Thanks for the info. We are talking real close up and personal and you hit the nail on the head with the bug thing. I'm a biologist, working toward a masters (slowly) and would ultimately like to study entomology. I'd probably never want to pursue it as a career because I think the allure would then be ruined for me. At any rate, I'd really like to get some great shots of insects. I remember with my old F717, I photographed a wolf spider hunting, killing, and eating a beetle on the windshield of my car. These pictures have been my favorites of the thousands or so that I've taken.
post #8 of 27
Quote:
Originally Posted by Jussei View Post
Thanks for the info. We are talking real close up and personal and you hit the nail on the head with the bug thing.
Hmm. I'm not a bug photographer, but I imagine for this kind of photography you would want a lens with a film equivalence of 135mm or greater. I'm not that familiar with Sony Alpha lenses, but the SAL 100mm F2.8 Macro (1hich is 150mm equivalent) seems designed for this kind of thing. Something less than 100mm seems too short for close macros. Key is also making sure you have a very close minimum focusing distance, which this lens seems to have (again this isn't really my area of expertise.)

www.dpreview.com is your friend. I'm sure the folk in the Sony SLR forum there would be glad to help.

Best,

-Jason
post #9 of 27
Jason's totally right -- dpreview is a fantastic source of information for photographers of all skill levels, and quite a friendly place too (but of course it's no head-fi!). I'm a former biologist and I use a Nikkor macro of 105mm (so about 150mm equivalent for a film SLR) for insects and lizards. You may want to eventually invest in a decent tripod and a macro flash system. So many ways to spend money!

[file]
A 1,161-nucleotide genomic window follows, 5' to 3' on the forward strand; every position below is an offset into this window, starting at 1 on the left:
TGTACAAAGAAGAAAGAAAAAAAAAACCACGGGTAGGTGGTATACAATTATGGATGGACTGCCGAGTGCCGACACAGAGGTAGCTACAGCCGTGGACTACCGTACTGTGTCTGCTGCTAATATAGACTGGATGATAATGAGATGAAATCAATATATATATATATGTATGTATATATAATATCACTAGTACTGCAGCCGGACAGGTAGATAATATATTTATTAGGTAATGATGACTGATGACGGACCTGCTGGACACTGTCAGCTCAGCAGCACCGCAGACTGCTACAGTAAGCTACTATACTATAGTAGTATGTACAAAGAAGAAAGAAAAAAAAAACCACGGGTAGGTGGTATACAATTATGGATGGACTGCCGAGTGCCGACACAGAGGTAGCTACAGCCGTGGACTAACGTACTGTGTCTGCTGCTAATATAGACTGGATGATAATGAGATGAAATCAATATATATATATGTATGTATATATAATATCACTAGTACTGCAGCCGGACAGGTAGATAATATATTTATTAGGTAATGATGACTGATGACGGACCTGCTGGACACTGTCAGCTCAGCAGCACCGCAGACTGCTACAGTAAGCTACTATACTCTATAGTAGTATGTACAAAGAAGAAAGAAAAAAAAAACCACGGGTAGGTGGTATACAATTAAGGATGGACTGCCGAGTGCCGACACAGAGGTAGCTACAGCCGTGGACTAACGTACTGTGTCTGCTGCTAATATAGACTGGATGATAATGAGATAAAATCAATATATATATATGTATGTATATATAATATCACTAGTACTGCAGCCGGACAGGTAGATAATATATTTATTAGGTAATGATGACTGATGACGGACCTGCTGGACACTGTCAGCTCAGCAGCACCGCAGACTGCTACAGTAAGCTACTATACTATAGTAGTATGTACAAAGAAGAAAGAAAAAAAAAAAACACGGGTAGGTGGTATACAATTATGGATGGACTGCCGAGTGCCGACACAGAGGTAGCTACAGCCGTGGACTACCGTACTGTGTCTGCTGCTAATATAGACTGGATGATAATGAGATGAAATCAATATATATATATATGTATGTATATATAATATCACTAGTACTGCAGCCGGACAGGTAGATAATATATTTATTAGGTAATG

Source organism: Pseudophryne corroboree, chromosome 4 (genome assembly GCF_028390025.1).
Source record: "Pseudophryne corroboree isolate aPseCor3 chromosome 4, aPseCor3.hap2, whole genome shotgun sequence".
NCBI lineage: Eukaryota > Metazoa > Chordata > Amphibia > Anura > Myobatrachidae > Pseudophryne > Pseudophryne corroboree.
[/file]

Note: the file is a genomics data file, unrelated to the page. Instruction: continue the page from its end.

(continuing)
post #10 of 27
I vote for fixed lenses. Cheap, high quality, compact, and they help me get into a photography mindset rather than a snapshot mindset. Then again, I'm biased against zooms because I don't like flash photography; I'd happily trade away the framing flexibility of a 18-70mm f/3.5-6.3 for the lighting flexibility of a 50mm f/1.4, even if that were the only benefit of the 50mm lens.
post #11 of 27
You ask about compact flash cards as well. I've just bought a DSLR myself (they body still hasn't come, but I've got most its accessories.....even an expensive 135mm lens that I ordered ). But I found that Amazon had the best price for this 8GB Sandisk. It seemed like it had some fast write speeds. Since solid state is as much as the microdrive versions, I'd recommend just going SS: they're more durable and are a bit faster.

http://www.amazon.com/Sandisk-Perfor...5349160&sr=8-1

And since you're on a budget, and are just wondering about macro photography, I'd also second everyone who's saying just get used to your kit lens first. One easy and cheap way to get into macro photography is to use tube extensions. They are not as sharp as a lens, but they're pretty versatile and cost effective.:

http://www.amazon.com/Pro-Optic-Auto...5349514&sr=1-1
http://www.geocities.com/mikkonis/extens.html